From WildEarth Guardians:
WildEarth Guardians’ research reveals this agency is:
• Biologically Unsound - Wildlife Services uses a “sledgehammer approach” to wildlife management, meaning over one million animals are killed each year using non-selective killing controls such as poisons, traps, and aerial gunning. Animals killed also include threatened and endangered species, a number which has steadily increased since 2005. The number of carnivores killed has also increased since 2005, which is of particular concern to conservation biologists, since these animals play vital roles in ecosystems;
• Dangerous - Between 2002 and 2006, Wildlife Services failed several federal audits to safely inventory, store, and control access to chemical weapons, and in 2007 the agency itself admitted that it had experienced a “wake of accidents.” The aerial gunning program has killed at least 10 agents and injured 28 more. In 2008, the Environmental Protection Agency charged Wildlife Services for its illegal placement of a sodium cyanide M-44 (a highly lethal booby trap) on public land, which harmed a U.S. Fish and Wildlife Service biologist and killed his dog. Additionally, Wildlife Services puts little emphasis on using non-lethal methods, and puts few resources towards developing new, ethical non-lethal research;
• Unnecessary and Fiscally Unsound - Taxpayers are paying the bill for these activities, and Wildlife Services fails to protect the businesses it supposedly helps. The USDA National Agricultural Statistics Services shows that most livestock losses come from weather, disease, illness, and birthing problems, and not predation. Carnivores killed less than 1% of cattle (0.18%) and approximately 3% of sheep produced in the U.S.;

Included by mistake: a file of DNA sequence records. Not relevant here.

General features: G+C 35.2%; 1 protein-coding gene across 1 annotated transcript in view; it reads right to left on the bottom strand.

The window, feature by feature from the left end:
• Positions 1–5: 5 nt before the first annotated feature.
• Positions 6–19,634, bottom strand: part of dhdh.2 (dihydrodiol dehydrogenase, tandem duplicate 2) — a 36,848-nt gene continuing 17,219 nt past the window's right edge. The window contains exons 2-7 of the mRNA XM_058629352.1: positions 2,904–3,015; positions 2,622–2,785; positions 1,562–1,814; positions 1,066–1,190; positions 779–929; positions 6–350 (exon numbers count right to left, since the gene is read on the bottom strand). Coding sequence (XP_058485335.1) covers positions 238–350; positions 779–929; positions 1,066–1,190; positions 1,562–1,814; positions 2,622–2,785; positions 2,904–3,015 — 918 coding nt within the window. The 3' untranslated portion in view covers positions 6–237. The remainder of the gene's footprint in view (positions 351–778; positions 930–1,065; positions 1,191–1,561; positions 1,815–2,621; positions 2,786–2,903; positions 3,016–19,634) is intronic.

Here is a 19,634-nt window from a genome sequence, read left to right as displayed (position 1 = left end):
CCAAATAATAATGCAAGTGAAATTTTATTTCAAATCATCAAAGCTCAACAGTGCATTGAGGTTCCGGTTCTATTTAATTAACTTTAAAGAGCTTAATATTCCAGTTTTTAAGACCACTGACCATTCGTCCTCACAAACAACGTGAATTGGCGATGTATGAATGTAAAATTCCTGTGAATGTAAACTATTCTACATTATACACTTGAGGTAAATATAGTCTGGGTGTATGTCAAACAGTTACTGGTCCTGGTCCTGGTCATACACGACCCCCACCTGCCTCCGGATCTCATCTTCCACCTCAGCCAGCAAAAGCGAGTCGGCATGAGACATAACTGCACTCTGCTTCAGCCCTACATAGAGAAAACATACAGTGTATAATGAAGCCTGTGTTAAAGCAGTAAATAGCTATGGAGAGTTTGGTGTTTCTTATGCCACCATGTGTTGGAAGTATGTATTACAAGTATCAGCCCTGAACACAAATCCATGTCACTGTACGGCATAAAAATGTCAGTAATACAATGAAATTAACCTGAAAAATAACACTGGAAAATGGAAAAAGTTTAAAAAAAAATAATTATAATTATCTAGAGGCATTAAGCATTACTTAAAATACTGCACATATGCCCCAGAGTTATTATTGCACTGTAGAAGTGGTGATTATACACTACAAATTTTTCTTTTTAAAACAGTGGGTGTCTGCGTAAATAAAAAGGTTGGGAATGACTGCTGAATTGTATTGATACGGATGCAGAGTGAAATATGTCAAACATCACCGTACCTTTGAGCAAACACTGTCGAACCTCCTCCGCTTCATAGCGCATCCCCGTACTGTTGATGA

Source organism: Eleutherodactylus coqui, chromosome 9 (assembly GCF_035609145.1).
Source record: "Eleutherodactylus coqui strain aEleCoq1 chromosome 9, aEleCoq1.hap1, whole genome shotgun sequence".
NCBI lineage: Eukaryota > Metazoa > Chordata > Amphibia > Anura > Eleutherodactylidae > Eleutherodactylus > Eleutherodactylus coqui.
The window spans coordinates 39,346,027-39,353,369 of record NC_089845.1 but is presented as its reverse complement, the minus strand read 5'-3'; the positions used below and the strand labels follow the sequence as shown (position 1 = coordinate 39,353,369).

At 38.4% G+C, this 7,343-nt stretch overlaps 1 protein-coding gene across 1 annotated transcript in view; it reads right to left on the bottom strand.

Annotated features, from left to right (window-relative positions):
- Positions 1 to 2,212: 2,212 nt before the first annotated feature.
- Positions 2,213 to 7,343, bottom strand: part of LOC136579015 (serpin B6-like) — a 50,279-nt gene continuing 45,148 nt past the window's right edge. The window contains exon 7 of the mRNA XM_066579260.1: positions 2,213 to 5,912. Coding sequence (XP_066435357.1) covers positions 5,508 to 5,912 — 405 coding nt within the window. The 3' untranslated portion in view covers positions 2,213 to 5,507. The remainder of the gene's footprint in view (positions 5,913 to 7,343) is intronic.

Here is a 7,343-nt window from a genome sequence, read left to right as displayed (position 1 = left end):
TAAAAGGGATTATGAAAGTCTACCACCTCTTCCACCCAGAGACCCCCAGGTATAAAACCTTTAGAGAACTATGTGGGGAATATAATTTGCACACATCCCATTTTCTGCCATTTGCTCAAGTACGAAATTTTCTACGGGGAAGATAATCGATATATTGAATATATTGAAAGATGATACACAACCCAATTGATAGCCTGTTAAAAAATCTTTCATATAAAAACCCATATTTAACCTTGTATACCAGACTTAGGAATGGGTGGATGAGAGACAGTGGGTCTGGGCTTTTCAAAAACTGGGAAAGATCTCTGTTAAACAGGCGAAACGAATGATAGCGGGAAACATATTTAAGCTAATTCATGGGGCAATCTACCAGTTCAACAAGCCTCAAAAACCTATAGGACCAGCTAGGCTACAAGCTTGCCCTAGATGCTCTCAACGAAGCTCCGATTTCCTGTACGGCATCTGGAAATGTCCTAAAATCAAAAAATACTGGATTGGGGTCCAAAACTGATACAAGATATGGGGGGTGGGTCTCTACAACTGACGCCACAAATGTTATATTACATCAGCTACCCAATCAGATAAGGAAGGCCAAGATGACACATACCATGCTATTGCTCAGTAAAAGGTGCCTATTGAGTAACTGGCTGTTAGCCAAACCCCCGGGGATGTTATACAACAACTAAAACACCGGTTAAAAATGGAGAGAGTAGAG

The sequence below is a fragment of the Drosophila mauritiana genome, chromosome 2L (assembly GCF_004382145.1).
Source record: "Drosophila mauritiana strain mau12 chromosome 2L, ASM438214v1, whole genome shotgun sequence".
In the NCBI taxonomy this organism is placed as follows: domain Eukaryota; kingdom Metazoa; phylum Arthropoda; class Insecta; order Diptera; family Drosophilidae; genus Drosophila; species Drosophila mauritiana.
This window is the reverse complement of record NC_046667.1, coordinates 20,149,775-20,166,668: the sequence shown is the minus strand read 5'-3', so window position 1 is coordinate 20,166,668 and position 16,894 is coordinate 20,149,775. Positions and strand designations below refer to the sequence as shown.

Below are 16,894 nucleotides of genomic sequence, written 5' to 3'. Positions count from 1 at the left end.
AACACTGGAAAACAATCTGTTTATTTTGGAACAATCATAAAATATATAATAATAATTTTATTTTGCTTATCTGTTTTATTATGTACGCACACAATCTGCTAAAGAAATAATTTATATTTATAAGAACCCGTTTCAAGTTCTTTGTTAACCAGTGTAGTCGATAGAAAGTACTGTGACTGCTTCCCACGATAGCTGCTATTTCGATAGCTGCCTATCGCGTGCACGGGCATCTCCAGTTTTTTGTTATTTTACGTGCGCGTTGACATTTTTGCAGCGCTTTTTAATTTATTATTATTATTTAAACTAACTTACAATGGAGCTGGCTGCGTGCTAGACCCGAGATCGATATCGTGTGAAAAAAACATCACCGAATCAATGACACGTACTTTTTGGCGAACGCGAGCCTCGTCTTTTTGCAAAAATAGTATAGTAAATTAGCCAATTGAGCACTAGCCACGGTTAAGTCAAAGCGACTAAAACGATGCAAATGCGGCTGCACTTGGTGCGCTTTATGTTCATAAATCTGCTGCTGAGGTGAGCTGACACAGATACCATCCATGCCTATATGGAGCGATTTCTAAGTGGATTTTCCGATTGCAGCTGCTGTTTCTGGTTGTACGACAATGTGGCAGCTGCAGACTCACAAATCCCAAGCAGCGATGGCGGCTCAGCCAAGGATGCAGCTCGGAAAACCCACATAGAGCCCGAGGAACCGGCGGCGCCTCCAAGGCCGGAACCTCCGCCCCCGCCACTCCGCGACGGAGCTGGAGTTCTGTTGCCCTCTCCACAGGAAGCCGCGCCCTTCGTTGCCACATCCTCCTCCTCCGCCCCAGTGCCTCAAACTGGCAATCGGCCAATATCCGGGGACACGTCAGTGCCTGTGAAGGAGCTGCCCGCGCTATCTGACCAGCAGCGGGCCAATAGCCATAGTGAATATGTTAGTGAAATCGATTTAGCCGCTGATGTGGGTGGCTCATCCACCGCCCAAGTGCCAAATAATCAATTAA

• Out of Step with American Values - Americans value wildlife and abhor animal cruelty. Yet, Wildlife Services not only kills tens of thousands of targeted wild animals annually, their activities also result in the unintentional deaths of many others, including pets, using indiscriminate and agonizing poisons, torturous traps, and even dynamite.
This is what the USDA APHIS website has on the program:
The goal of the WS program is to manage the damage caused by wildlife, not to eradicate wildlife populations. Upon request, WS wildlife professionals implement or recommend effective management methods to alleviate or minimize predation. WS employees strive to remove only the predators that are causing the damage. To accomplish this goal, they direct control methods at only the specific animal or local wildlife populations in the area where damage has occurred. The WS program operates in accordance with its program wide Environmental Impact Statement, local environmental assessments and workplans, and Federal, State, and local laws and regulations, including the National Environmental Policy Act, the Endangered Species Act, and the Migratory Bird Treaty Act.
Estimates of predator populations by State fish and game officials indicate that the number of predators removed by WS is small compared with overall predator numbers. Lethal control efforts of WS professionals typically remove less than 5 percent of a species' overall population. In many situations, the number of animals removed amounts to less than 1 percent of their total population. This amount is considerably less than the number of animals taken by hunters and trappers annually. The USDA's extension service, APHIS' National Wildlife Research Center, and the Federal Government's General Accounting Office confirm that lethal controls used by WS do not unduly threaten the well-being of Statewide predator populations.